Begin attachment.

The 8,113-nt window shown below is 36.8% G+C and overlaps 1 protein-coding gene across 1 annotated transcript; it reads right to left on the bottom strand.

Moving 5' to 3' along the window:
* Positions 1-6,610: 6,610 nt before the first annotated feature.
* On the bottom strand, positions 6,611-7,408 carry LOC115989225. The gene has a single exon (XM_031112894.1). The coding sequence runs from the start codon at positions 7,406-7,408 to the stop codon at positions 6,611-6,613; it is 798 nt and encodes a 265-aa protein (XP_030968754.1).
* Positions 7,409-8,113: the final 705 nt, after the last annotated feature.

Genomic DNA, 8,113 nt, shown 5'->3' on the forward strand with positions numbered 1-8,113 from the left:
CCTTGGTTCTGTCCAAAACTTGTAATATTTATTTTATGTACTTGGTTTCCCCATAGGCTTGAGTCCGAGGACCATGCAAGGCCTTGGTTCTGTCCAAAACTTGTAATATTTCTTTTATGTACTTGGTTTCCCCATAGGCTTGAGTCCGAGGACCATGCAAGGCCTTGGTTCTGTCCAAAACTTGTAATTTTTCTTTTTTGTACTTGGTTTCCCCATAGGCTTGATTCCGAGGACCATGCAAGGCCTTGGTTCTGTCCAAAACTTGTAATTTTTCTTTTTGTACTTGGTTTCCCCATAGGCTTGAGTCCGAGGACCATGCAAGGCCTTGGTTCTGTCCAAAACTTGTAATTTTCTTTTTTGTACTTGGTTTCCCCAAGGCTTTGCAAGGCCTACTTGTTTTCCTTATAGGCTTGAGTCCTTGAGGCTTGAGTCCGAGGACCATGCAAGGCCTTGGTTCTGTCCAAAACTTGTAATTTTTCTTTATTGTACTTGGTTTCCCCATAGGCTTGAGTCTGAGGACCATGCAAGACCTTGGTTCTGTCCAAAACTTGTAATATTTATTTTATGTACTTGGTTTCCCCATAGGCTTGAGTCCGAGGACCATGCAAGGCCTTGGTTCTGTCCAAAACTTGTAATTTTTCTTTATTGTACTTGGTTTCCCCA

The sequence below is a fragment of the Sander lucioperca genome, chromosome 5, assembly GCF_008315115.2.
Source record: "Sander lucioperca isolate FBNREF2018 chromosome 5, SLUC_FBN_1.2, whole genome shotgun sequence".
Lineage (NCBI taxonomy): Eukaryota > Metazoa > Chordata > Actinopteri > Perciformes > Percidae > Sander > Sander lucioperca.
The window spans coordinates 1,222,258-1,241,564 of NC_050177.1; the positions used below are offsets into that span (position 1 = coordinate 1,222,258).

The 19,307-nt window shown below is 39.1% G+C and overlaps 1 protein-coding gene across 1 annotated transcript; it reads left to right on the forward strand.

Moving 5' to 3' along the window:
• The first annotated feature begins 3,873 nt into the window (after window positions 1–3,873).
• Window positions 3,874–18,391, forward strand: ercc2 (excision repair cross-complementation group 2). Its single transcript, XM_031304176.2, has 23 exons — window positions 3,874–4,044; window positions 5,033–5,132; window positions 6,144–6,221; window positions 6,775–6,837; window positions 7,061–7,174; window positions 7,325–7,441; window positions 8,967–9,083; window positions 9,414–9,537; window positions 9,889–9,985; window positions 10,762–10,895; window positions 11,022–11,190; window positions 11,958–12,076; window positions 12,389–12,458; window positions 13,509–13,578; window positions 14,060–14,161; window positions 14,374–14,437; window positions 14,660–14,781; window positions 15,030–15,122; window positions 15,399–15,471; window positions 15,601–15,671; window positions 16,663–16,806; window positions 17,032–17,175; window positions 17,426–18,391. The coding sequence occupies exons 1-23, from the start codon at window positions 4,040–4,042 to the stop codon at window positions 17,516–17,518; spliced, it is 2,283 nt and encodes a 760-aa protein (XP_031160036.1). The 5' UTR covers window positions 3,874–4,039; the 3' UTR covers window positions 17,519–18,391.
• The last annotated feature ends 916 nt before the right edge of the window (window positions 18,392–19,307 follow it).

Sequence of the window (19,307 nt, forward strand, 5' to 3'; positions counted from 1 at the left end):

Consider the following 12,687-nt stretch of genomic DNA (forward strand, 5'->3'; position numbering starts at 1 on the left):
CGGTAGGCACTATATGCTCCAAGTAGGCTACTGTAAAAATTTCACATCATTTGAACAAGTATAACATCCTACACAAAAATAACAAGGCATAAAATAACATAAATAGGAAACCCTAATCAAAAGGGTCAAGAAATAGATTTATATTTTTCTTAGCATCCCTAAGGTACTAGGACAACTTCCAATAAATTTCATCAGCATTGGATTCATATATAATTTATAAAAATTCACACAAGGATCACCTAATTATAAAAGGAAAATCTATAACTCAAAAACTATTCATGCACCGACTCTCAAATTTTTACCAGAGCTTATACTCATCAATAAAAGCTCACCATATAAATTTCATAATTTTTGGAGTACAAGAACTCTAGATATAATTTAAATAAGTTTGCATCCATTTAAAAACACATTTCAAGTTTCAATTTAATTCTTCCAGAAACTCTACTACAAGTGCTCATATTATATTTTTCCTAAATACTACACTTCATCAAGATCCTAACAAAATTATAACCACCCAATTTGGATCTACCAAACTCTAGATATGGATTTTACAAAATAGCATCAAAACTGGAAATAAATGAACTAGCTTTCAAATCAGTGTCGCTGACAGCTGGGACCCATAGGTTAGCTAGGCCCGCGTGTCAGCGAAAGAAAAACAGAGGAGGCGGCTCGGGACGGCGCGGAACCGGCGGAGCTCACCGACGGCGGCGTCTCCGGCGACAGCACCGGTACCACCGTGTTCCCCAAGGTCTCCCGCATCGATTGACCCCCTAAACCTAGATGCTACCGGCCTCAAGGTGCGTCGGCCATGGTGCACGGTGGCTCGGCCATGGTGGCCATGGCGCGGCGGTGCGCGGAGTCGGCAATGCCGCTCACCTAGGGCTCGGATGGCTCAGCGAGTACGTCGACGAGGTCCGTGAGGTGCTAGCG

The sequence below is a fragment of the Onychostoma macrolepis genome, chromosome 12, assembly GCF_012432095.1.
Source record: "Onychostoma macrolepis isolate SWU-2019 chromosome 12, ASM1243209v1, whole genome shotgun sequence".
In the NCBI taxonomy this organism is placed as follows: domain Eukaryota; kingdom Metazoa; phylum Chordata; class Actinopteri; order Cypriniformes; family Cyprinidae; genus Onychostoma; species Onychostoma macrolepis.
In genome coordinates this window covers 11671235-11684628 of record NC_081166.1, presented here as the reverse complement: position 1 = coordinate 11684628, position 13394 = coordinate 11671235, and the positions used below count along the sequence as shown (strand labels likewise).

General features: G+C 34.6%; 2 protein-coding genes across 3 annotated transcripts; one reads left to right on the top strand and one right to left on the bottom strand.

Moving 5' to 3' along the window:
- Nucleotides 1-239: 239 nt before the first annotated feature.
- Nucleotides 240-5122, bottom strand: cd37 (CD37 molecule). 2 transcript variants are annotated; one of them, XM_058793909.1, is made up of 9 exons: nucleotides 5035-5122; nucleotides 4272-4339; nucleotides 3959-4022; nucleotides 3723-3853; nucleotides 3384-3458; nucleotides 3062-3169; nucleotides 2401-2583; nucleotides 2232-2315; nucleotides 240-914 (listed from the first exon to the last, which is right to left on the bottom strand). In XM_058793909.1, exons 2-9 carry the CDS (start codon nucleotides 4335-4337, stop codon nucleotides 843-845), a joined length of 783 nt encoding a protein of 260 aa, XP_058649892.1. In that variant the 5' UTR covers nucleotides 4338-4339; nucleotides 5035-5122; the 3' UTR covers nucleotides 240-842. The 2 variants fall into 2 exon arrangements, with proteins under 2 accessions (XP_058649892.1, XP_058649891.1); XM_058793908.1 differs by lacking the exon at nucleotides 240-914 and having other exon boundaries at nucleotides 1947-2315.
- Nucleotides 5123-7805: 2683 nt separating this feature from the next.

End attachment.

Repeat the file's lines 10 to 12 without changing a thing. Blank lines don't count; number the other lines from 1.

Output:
Lineage (NCBI taxonomy): Eukaryota > Metazoa > Chordata > Actinopteri > Perciformes > Percidae > Sander > Sander lucioperca.
The window spans coordinates 1,222,258-1,241,564 of NC_050177.1; the positions used below are offsets into that span (position 1 = coordinate 1,222,258).

The 19,307-nt window shown below is 39.1% G+C and overlaps 1 protein-coding gene across 1 annotated transcript; it reads left to right on the forward strand.